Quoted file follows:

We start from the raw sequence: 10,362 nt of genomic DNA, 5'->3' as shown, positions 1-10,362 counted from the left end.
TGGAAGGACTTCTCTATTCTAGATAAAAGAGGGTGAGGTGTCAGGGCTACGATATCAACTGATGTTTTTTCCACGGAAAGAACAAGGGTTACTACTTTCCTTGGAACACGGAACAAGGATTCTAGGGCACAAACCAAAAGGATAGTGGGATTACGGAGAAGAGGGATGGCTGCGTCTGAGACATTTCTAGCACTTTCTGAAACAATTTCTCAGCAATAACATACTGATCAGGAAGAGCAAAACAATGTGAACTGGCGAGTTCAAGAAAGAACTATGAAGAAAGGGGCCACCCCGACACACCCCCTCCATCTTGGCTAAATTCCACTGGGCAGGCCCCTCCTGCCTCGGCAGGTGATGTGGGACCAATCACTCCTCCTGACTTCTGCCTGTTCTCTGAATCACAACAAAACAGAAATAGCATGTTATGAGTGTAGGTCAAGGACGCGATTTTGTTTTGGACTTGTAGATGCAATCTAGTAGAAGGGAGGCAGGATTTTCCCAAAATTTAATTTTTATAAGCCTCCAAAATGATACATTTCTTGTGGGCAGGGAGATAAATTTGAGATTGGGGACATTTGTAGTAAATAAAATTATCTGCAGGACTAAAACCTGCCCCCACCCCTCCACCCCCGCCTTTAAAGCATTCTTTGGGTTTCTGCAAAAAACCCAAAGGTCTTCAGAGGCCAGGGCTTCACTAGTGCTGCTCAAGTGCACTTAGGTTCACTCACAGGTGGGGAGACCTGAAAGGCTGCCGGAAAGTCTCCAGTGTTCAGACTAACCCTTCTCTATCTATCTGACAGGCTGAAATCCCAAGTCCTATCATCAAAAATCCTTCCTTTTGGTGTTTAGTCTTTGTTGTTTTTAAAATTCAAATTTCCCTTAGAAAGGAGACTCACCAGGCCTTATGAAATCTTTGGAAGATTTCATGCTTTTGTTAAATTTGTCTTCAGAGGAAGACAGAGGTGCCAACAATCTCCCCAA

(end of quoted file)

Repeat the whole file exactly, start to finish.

We start from the raw sequence: 10,362 nt of genomic DNA, 5'->3' as shown, positions 1-10,362 counted from the left end.
TGGAAGGACTTCTCTATTCTAGATAAAAGAGGGTGAGGTGTCAGGGCTACGATATCAACTGATGTTTTTTCCACGGAAAGAACAAGGGTTACTACTTTCCTTGGAACACGGAACAAGGATTCTAGGGCACAAACCAAAAGGATAGTGGGATTACGGAGAAGAGGGATGGCTGCGTCTGAGACATTTCTAGCACTTTCTGAAACAATTTCTCAGCAATAACATACTGATCAGGAAGAGCAAAACAATGTGAACTGGCGAGTTCAAGAAAGAACTATGAAGAAAGGGGCCACCCCGACACACCCCCTCCATCTTGGCTAAATTCCACTGGGCAGGCCCCTCCTGCCTCGGCAGGTGATGTGGGACCAATCACTCCTCCTGACTTCTGCCTGTTCTCTGAATCACAACAAAACAGAAATAGCATGTTATGAGTGTAGGTCAAGGACGCGATTTTGTTTTGGACTTGTAGATGCAATCTAGTAGAAGGGAGGCAGGATTTTCCCAAAATTTAATTTTTATAAGCCTCCAAAATGATACATTTCTTGTGGGCAGGGAGATAAATTTGAGATTGGGGACATTTGTAGTAAATAAAATTATCTGCAGGACTAAAACCTGCCCCCACCCCTCCACCCCCGCCTTTAAAGCATTCTTTGGGTTTCTGCAAAAAACCCAAAGGTCTTCAGAGGCCAGGGCTTCACTAGTGCTGCTCAAGTGCACTTAGGTTCACTCACAGGTGGGGAGACCTGAAAGGCTGCCGGAAAGTCTCCAGTGTTCAGACTAACCCTTCTCTATCTATCTGACAGGCTGAAATCCCAAGTCCTATCATCAAAAATCCTTCCTTTTGGTGTTTAGTCTTTGTTGTTTTTAAAATTCAAATTTCCCTTAGAAAGGAGACTCACCAGGCCTTATGAAATCTTTGGAAGATTTCATGCTTTTGTTAAATTTGTCTTCAGAGGAAGACAGAGGTGCCAACAATCTCCCCAA